Margaret The PCI DSS compliance assists to safeguard against

Rouse stated, that the Payment Card Industry Data Security Standard (PCI DSS)
is a widely accepted set of policies and procedures intended to optimize the
security of credit, debit and cash card transactions and protect cardholders
against misuse of their personal information. In
2004 PCI DSS was formed by several major credit-card companies to help protect
these companies from liability and to protect cardholders information. There
are three steps to ensure everyone is adhering to PCI DSS: Assess — identifying
cardholder data, inventory the IT assets and payment card processing, then
analyze them for vulnerability; Remediate — fix any vulnerabilities; and Report
— collecting data to submit a compliance and remediation validation records.
PCI Security Standards Council is the ones who oversee all PCI DSS policies and
any other associated security standards. The Council is responsible for managing the security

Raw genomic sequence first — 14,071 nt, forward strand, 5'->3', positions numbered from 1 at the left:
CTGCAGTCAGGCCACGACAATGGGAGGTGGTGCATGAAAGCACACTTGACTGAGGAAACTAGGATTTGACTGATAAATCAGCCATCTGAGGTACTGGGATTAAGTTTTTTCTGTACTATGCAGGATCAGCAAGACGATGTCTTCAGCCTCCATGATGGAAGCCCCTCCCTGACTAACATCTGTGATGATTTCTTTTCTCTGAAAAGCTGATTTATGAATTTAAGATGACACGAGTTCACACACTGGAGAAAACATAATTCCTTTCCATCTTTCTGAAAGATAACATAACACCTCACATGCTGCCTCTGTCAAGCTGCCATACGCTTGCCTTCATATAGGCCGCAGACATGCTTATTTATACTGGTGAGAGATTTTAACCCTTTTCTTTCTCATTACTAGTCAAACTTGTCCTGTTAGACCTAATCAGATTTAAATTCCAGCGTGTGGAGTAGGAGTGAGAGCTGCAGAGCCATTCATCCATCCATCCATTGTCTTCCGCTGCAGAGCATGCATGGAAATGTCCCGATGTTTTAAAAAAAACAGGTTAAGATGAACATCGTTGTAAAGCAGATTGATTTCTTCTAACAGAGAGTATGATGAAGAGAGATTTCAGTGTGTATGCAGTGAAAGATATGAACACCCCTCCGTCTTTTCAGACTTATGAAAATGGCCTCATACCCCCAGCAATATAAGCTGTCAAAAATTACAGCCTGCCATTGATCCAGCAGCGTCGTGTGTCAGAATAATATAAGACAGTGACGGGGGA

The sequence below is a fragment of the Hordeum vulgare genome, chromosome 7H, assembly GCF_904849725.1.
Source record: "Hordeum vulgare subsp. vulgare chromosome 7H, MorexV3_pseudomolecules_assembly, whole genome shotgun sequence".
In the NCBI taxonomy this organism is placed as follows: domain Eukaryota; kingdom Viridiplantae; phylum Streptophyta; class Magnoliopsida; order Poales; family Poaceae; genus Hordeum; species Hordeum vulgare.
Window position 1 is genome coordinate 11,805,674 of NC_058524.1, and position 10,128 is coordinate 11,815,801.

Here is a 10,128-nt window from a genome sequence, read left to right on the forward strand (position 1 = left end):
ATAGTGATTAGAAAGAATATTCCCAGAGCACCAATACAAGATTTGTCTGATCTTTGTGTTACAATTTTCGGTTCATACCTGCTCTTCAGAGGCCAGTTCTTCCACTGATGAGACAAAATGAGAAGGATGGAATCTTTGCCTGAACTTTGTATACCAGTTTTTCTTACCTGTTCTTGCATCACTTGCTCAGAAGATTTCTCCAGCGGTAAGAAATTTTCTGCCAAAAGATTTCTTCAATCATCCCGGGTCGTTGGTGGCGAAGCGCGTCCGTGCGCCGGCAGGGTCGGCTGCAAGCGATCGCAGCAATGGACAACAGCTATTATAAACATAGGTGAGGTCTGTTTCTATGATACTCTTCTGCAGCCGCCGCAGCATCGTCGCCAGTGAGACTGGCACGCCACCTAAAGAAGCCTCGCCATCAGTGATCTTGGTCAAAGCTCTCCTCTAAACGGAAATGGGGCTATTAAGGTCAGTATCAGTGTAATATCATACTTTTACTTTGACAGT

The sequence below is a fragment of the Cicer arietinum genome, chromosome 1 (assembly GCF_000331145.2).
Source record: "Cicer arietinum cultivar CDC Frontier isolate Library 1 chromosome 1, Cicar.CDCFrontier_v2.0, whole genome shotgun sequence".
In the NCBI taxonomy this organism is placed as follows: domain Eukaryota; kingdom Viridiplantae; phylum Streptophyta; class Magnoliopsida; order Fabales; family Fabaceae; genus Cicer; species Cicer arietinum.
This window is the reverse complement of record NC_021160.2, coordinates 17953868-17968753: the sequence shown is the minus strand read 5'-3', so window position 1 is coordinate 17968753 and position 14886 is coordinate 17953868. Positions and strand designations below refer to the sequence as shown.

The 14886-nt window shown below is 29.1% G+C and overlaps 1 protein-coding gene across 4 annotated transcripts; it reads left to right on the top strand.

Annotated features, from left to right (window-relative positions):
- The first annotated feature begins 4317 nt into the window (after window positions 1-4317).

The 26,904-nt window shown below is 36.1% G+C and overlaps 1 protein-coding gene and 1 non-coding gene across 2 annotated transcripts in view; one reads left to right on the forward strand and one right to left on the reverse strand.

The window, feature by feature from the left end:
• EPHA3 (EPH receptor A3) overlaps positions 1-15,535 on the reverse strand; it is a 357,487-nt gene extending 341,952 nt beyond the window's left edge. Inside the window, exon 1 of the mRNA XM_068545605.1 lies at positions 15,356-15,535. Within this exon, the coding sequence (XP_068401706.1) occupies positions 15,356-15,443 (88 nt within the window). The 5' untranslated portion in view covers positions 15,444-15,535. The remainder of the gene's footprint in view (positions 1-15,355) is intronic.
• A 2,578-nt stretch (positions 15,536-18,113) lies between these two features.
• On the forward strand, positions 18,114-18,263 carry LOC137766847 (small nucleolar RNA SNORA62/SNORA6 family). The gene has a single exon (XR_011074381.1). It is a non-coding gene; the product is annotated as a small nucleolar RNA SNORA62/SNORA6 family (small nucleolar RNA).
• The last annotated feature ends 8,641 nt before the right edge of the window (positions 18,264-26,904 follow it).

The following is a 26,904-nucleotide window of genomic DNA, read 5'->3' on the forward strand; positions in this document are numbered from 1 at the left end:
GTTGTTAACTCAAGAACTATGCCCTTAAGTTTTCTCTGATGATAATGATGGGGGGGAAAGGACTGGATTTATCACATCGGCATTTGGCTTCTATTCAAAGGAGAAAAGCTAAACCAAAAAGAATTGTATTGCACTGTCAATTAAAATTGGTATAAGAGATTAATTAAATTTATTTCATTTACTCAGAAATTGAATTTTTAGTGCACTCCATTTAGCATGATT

standards, while compliance with the PCI set of standards is enforced by the
founding members of the Council, American Express, Discover Financial Services,
JCB International, MasterCard Worldwide and Visa Inc. (PCI DSS Quick Reference
Guide, 2010). The PCI DSS compliance assists to safeguard against
vulnerabilities associated with service providers, online shopping,
point-of-sale transactions, and wireless hotspots. It is mandatory that any
business that accepts and process payment cards have to comply with the PCI


The PCI Data Security
Standard PCI DSS is the global data security standard adopted by the payment
card brands for all entities that process, store or transmit cardholder data
(PCI DSS Quick Reference Guide, 2010). Here are some of PCI DSS goals and requirements:

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 1. Build and Maintain a Secure Network –
Install and maintain the firewall which will provide protection for stored
cardholder information.

2. Maintain a